3. Starbucks use product differentiation to segregate its products. Starbucks's product differentiation is one of the reasons behind its large customer base. However, if customers stop valuing its differentiation then they will not welcome any increase in price. Thus if the company builds a service or product that consumers can't live without it will be able to implement price hikes without turning off its customers.
4. Don't increase the prices of the products with the highest margins. Raise the prices of the products surrounding them. Starbucks raised the price of the tall sized brew exclusively in order to encourage customers to purchase larger sizes. Price hikes for its lower-margin products attract customers to upgrade to more expensive options. So the products with increased prices guide the customer towards its more profitable product.
It is quite interesting that the company is offering high dividends while growing the top line. The company recently decided to distribute profits to shareholders via dividends versus a massive share repurchase program. Over the last four and half years, it has grown dividends at a 30% rate and more recently at 23.6%. This is pretty outstanding despite the weak yield compared to other Fortune 500 businesses that offer returns closer to 3%. This is still a nice add-on for the dividend seeking shareholder.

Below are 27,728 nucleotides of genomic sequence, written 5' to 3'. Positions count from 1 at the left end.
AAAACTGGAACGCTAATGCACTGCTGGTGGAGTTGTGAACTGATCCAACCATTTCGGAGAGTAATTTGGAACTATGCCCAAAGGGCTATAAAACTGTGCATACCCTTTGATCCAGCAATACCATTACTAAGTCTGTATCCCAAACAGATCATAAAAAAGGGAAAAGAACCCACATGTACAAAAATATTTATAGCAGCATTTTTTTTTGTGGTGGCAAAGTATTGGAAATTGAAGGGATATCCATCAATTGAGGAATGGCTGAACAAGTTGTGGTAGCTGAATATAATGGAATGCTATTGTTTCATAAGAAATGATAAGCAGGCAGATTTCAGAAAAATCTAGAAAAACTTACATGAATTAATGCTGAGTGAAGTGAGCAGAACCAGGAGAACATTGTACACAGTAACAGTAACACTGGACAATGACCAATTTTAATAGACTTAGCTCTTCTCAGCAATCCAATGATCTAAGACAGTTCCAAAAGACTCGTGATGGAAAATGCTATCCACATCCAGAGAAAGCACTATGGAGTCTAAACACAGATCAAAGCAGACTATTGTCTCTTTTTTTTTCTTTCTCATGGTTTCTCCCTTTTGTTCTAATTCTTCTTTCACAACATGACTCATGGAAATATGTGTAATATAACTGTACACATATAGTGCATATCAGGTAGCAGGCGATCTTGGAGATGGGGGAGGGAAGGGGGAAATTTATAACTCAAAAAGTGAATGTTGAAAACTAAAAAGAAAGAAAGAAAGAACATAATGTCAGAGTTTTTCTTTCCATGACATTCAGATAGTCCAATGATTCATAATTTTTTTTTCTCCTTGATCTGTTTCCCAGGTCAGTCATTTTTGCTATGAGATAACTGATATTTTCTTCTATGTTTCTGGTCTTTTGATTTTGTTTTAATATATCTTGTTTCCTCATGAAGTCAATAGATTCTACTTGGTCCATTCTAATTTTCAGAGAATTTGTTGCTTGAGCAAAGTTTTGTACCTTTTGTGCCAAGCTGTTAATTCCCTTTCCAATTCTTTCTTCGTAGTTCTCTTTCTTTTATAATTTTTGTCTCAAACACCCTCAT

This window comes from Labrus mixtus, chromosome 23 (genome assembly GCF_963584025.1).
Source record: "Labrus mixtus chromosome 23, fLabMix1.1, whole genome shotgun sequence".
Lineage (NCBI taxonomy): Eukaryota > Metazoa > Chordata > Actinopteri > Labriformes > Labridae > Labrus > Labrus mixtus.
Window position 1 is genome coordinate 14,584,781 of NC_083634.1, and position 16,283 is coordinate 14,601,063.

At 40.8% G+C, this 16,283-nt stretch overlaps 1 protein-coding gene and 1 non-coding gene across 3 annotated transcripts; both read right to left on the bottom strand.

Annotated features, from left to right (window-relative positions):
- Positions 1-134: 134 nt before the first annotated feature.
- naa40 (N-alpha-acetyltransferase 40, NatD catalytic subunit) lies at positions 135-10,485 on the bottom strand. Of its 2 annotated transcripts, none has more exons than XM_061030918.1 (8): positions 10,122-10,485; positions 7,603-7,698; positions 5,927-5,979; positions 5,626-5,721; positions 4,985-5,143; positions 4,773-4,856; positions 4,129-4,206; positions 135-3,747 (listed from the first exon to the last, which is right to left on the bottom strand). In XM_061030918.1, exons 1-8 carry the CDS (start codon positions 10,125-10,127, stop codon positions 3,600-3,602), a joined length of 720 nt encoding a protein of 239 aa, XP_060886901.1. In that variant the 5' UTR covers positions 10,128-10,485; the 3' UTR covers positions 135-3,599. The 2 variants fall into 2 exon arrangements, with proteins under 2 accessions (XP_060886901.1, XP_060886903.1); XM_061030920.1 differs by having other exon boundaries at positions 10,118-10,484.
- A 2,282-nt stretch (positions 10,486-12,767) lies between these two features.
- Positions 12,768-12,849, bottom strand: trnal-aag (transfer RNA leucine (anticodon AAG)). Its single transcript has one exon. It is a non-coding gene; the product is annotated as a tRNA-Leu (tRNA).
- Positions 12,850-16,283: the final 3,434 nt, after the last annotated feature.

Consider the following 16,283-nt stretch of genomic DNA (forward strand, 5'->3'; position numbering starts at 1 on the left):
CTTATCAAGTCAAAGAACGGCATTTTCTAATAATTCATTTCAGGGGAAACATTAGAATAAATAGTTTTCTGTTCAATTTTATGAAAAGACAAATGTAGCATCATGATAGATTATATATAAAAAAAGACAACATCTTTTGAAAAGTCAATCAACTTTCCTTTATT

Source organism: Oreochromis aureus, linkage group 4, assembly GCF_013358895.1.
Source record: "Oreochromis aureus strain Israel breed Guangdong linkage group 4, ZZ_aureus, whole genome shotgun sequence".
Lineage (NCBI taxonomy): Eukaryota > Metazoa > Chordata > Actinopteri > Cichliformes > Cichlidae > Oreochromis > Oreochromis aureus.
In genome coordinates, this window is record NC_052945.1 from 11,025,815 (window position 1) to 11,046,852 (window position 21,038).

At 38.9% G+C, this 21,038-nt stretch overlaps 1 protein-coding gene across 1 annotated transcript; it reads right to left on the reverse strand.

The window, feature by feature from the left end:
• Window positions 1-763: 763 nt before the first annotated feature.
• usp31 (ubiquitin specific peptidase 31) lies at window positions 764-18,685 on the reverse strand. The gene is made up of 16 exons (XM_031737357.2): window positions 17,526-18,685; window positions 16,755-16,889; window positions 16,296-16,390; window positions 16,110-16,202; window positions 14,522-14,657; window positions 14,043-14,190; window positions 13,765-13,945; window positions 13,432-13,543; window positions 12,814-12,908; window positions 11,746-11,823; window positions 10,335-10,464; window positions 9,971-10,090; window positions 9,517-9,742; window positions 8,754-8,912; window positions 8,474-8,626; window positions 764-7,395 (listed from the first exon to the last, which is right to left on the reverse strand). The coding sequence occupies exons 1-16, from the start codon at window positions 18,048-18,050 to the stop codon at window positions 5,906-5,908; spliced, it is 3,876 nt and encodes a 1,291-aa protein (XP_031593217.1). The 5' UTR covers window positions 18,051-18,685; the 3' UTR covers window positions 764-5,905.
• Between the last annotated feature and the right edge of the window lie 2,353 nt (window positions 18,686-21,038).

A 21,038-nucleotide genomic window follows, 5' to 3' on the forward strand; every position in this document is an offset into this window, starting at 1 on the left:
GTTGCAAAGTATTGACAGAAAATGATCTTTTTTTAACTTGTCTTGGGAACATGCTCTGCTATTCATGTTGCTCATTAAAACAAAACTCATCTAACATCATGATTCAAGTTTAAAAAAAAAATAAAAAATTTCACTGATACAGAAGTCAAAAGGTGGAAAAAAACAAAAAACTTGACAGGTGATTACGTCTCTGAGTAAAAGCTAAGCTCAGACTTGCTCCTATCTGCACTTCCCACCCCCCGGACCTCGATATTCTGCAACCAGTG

Starbucks has maintained a strong upward trend over the last several years, but the price action has become a little rough over the last year, fluctuating in the range between $70 and $80. In my opinion the fair value of this stock is around $90 so it contains great potential.
I believe Starbucks is an outstanding company and has good prospects for the foreseeable future. Despite what the media suggests, I don't think that sales will be impacted by the recent price increase, considering their high quality and impressive price strategy. The company can modestly adjust prices to deal with fluctuations in commodity pricing.
Starbucks' reported earnings were good in the recent quarter after the depressed results in 2013 caused by a litigation charge. It is forecasted that the company will deliver strong earning numbers in the next year. These are set to be followed by impressive EPS growth of 22.5% next year. Starbucks' growth rate is behind that of Chipotle (NYSE:CMG) because of the wide gap between the two companies' value. I believe that Starbucks could outperform its sector peer once the market realizes that the stock is undervalued. Considering the reasons highlighted above, I will rate Starbucks as a buy.
Disclosure: The author has no positions in any stocks mentioned, and no plans to initiate any positions within the next 72 hours.
Business relationship disclosure: The article has been written by a Gemstone Equity Research research analyst. Gemstone Equity Research is not receiving compensation for it (other than from Seeking Alpha). Gemstone Equity Research has no business relationship with any company whose stock is mentioned in this article.